Interpersonal Psychotherapy (IPT) in Ealing & London
IPT has established itself in the UK as an effective therapy for the treatment of clinical depression. Clinical trials have found success rates similar to CBT. IPT proposes that depression can be understood in the context of peoples’ relationships. Sometimes relationship difficulties can precipitate depression, whereas other times depression can precipitate relationship difficulties. IPT is based on the premise that if individuals were better equipped to manage their relationships, their depressive symptoms would improve. Understanding peoples’ relationships and how they interact with their illness is central to IPT.
What can IPT help with?
IPT can help to improve symptoms of depression, in which the following problems are present:
- A dispute with another: Sometimes people can become stuck in a vicious cycle of arguments and disagreements with a person at work or at home, which can become a significant source of distress.
- A significant life change: Life transitions are a normal part of life; however there are significant transitions such as becoming a parent, or retiring or relocating that can leave one feeling unable to cope.
- Grief: Losing a significant person is always difficult. And it is generally accepted that most people will ensue a natural, normative grieving period. However, some peoples’ lives become entrenched in the loss, which prevents them from carrying on with their own life and relationships.
- Problems forming and maintaining relationships: Relationships form an important function of how we relate to ourselves and others. People with an established pattern of failed or dysfunctional relationships can become extremely distressed, as can those with an absence of meaningful relationships.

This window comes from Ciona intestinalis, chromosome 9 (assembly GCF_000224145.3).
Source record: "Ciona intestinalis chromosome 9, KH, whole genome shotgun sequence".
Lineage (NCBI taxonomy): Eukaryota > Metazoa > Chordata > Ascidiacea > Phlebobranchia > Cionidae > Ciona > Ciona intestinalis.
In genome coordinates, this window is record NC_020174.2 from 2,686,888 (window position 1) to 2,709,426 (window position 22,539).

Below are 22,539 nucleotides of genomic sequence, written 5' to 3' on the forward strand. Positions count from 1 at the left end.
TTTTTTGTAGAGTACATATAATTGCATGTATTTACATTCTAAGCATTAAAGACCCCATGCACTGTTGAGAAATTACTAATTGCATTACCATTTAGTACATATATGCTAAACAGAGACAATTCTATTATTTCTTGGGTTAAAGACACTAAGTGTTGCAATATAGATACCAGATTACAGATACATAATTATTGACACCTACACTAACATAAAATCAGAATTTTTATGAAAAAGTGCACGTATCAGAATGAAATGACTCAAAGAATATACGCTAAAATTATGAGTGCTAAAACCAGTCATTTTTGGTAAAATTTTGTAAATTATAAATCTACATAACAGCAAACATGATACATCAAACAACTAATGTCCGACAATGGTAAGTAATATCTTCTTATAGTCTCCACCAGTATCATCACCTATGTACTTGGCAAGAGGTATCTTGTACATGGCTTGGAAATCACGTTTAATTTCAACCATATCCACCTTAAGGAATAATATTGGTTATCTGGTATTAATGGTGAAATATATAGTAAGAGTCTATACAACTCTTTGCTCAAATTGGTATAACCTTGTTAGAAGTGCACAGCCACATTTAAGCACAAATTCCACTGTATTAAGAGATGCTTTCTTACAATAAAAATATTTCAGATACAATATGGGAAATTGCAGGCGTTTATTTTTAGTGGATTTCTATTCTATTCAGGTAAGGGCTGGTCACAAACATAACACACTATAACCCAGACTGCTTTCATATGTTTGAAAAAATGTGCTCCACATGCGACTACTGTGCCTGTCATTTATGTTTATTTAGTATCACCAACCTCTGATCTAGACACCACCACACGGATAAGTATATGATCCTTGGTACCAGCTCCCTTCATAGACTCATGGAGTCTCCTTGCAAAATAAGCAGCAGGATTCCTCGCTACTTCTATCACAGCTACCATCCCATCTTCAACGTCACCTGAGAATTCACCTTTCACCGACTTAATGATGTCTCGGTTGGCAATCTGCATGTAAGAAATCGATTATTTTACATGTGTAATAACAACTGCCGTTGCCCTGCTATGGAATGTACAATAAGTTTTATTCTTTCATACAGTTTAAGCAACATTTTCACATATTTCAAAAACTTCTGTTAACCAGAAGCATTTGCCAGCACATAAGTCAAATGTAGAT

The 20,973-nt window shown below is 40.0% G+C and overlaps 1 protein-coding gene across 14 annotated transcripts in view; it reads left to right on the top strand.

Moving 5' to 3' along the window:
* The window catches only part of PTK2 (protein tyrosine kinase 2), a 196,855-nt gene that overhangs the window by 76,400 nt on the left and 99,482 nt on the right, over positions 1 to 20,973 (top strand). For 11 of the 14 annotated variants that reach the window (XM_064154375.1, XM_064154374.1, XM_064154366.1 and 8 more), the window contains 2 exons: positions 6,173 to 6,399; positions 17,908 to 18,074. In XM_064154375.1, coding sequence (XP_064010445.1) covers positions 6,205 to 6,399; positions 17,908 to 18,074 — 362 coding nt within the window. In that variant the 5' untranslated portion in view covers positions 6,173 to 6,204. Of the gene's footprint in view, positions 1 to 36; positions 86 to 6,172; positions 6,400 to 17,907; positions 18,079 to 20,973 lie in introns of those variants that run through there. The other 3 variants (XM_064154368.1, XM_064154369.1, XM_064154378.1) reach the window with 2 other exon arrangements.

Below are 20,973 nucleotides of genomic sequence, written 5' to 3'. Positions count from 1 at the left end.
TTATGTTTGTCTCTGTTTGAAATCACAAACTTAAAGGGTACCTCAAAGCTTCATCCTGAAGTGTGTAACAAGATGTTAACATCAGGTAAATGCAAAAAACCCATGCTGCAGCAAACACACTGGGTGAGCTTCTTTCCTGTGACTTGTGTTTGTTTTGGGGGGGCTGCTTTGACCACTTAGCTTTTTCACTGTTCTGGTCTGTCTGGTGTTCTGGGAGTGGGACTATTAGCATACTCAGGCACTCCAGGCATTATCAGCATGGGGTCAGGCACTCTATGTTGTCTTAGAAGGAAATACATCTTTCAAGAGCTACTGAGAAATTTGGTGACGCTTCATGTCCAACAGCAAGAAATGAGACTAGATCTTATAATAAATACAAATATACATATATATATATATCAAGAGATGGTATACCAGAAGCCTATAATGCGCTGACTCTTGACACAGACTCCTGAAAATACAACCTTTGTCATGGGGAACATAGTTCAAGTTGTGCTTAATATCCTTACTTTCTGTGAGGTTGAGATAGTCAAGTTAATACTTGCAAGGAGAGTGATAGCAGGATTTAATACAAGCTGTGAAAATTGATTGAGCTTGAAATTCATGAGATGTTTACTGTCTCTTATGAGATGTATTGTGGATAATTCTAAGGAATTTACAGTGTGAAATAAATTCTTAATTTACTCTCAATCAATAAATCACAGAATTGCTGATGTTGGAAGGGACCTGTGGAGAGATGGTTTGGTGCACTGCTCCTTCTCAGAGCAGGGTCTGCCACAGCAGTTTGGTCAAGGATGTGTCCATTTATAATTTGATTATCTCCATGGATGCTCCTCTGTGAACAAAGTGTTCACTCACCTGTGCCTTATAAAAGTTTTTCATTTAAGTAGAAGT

What happens in IPT sessions?
IPT sessions tend to run a course of 16 sessions over a period of 20 weeks, for the duration of 50 minutes per session. There are three phases in IPT, the assessment phase (sessions 1 to 4), the middle phase (sessions 5 to 12) and the ending phase (sessions 13 to 16).
IPT encourages a rich narrative to ensure a collaborative understanding, which can be extremely liberating for individuals who have not had the opportunity to talk openly before. The therapist remains active in supporting the client to make positive changes throughout therapy and helps to ensure that these gains are maintained long after therapy ends.
Is IPT effective?
There is compelling research evidence to show that IPT is highly effective in treating depression. This research has been carefully reviewed by the National Institute for Health and Care Excellence (NICE).
NICE provides independent, evidence-based guidance for the NHS on the most effective ways to treat disease and ill health. IPT is recommended by NICE for the treatment of Depression.
Your treatment plan will always be tailored to fit your lifestyle and needs. Not only do we pride ourselves on being an evidence-based practice, whereby we only use treatments that are proven to work, we also endeavour to be a practice-based practice: We will invite continuous feedback to ensure we are delivering the most effective intervention that has the greatest benefits for you. At Elite Psychology we try to accommodate people’s needs and can provide therapy via different modes such as online therapy or telephone counselling.